If Gov. Sam Brownback is contemplating another run for president, he must avoid being eclipsed by his secretary of state, a nationally controversial figure who now defines Kansas politics in the post-Ike, post-Dole era.
Kris Kobach, the legal brains behind the anti-immigration movement, seems to generate a headline just by reporting to work in the morning. Indeed, his ability to capture national attention from a state bureaucratic post is uncanny.
News that Topeka activist Sonny Scroggins is heading an effort to recall Kobach received passing mention in the state’s media this month. Most Kansans probably assume Scroggins won’t be able to meet the state’s high threshold for a recall petition: 83,000 signatures, followed by court review, followed by 330,000 more signatures, according to some reports.
Outside Kansas, however, the story has received widespread play. News outlets from the Huffington Post to the Sacramento Bee have reported the recall effort as the latest development in the career of Kobach, whose mission is passage of voter-ID laws for cities and states across the country.
How Americans perceive Kobach’s anti-immigration work and his obvious ambition for higher office depends entirely on their political orientation.
Kobach’s widely publicized effort to circumscribe political power for those who can’t produce a government-issued photo ID has thrilled tea party conservatives and other far-right constituencies. That some of these laws have not fully withstood legal scrutiny is no matter. In scratching a nativist itch and stoking fear, Kobach’s anti-immigration efforts play to a mobilized political base.
At the same time, Kobach is such a controversial figure that the question of whether he had in fact advised the Romney campaign, as he claimed, made national news last month because it might have clarified Romney’s views on immigration reform. Divided political reaction to Kobach’s immigration agenda explains why the Romney campaign waffled in acknowledging help from Kobach, and why the story warranted mention by news outlets as diverse as the Wall Street Journal and Univision.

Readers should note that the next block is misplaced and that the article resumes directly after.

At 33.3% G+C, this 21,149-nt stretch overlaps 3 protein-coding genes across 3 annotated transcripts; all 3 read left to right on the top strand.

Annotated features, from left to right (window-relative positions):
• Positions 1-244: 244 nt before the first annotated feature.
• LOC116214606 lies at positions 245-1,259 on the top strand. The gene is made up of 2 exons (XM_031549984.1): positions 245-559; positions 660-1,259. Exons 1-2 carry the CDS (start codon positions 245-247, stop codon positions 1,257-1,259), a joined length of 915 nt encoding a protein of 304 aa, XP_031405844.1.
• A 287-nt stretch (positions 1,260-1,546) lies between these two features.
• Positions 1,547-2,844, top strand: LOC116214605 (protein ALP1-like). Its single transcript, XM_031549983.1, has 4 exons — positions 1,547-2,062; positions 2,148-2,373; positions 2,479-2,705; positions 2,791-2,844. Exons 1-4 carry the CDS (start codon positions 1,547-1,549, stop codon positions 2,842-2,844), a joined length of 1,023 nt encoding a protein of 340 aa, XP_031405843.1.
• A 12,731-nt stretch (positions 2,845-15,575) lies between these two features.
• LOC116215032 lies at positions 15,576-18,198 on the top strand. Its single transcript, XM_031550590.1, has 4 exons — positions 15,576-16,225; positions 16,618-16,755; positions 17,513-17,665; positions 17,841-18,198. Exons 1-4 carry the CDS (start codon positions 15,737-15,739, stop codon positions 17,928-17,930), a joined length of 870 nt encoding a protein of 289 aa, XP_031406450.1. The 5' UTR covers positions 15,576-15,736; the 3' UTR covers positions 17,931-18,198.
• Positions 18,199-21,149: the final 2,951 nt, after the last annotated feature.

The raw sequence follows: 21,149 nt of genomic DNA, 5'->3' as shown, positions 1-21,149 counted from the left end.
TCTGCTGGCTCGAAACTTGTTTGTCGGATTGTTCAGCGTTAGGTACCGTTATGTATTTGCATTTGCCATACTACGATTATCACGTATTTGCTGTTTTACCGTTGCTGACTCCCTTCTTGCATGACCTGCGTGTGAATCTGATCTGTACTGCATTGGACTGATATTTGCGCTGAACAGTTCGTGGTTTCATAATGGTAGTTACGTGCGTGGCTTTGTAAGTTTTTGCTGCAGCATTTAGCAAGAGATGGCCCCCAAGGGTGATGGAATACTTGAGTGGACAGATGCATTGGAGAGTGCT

In the view of many moderates and liberals, Kobach’s crusade to make sure that noncitizens don’t vote, despite evidence that few (if any) do, is a dangerous parallel to Jim Crow-era poll taxes and literacy tests. Perhaps the most damning criticism of Kobach’s voter-ID work came last year, when the Southern Poverty Law Center issued a report on Kobach’s affiliation with the legal arm of the Federation for American Immigration Reform, which the center deems a racist organization.
Without Kobach’s notoriety in the mix, it’s unlikely the State Objections Board proceedings last month would have made national news. All eyes were on Kansas when the board, chaired by Kobach, docketed a citizen complaint that Obama was not native-born and shouldn’t be listed on the ballot. Many in the national media devoted plenty of coverage to the action before the man who filed the complaint withdrew it.
Kobach’s public image certainly has consequences for Kansas’ reputation, but it also complicates the state’s political hierarchy.
One can’t help but wonder how a governor whose ambition to be president is unfulfilled views the conservative star power of this younger upstart, a relative neophyte who has quickly developed national name recognition, even among those with only a passing interest in politics.
Like it or not, Kobach now casts the longest shadow of any Kansas politician.